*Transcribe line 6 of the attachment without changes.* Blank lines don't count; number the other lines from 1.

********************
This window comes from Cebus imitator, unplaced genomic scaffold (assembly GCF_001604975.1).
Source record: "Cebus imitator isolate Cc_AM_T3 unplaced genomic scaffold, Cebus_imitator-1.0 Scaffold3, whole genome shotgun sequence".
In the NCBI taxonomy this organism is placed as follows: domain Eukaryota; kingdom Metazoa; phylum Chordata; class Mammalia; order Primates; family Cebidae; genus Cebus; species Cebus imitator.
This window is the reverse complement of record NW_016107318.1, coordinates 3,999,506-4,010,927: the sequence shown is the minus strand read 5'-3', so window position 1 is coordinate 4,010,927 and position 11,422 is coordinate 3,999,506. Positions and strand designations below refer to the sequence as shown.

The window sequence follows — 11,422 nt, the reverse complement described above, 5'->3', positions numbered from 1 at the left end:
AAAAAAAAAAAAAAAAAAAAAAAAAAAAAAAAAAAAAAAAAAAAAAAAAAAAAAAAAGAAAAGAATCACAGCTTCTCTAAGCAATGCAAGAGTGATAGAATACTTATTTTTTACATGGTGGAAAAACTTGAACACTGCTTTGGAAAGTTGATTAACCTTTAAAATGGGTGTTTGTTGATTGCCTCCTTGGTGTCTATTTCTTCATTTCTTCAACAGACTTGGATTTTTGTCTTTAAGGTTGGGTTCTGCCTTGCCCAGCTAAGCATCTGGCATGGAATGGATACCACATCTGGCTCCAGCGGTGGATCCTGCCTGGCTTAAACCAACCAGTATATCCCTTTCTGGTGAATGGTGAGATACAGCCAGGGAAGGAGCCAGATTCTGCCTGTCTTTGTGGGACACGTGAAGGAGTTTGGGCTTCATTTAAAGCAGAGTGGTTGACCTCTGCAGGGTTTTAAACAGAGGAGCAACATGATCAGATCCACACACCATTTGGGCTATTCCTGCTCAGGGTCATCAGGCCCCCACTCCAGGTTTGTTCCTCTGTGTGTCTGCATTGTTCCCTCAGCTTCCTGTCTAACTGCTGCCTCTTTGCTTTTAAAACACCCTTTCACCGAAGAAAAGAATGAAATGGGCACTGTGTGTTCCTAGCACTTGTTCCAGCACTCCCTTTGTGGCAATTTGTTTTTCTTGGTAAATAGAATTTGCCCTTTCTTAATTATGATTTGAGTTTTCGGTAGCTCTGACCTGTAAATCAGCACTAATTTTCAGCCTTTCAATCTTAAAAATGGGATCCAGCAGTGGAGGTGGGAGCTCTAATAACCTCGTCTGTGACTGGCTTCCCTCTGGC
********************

AAAAAAAAAAAAAAAAAAAAAAAAAAAAAAAAAAAAAAAAAAAAAAAAAAAAAAAAAGAAAAGAATCACAGCTTCTCTAAGCAATGCAAGAGTGATAGAATACTTATTTTTTACATGGTGGAAAAACTTGAACACTGCTTTGGAAAGTTGATTAACCTTTAAAATGGGTGTTTGTTGATTGCCTCCTTGGTGTCTATTTCTTCATTTCTTCAACAGACTTGGATTTTTGTCTTTAAGGTTGGGTTCTGCCTTGCCCAGCTAAGCATCTGGCATGGAATGGATACCACATCTGGCTCCAGCGGTGGATCCTGCCTGGCTTAAACCAACCAGTATATCCCTTTCTGGTGAATGGTGAGATACAGCCAGGGAAGGAGCCAGATTCTGCCTGTCTTTGTGGGACACGTGAAGGAGTTTGGGCTTCATTTAAAGCAGAGTGGTTGACCTCTGCAGGGTTTTAAACAGAGGAGCAACATGATCAGATCCACACACCATTTGGGCTATTCCTGCTCAGGGTCATCAGGCCCCCACTCCAGGTTTGTTCCTCTGTGTGTCTGCATTGTTCCCTCAGCTTCCTGTCTAACTGCTGCCTCTTTGCTTTTAAAACACCCTTTCACCGAAGAAAAGAATGAAATGGGCACTGTGTGTTCCTAGCACTTGTTCCAGCACTCCCTTTGTGGCAATTTGTTTTTCTTGGTAAATAGAATTTGCCCTTTCTTAATTATGATTTGAGTTTTCGGTAGCTCTGACCTGTAAATCAGCACTAATTTTCAGCCTTTCAATCTTAAAAATGGGATCCAGCAGTGGAGGTGGGAGCTCTAATAACCTCGTCTGTGACTGGCTTCCCTCTGGC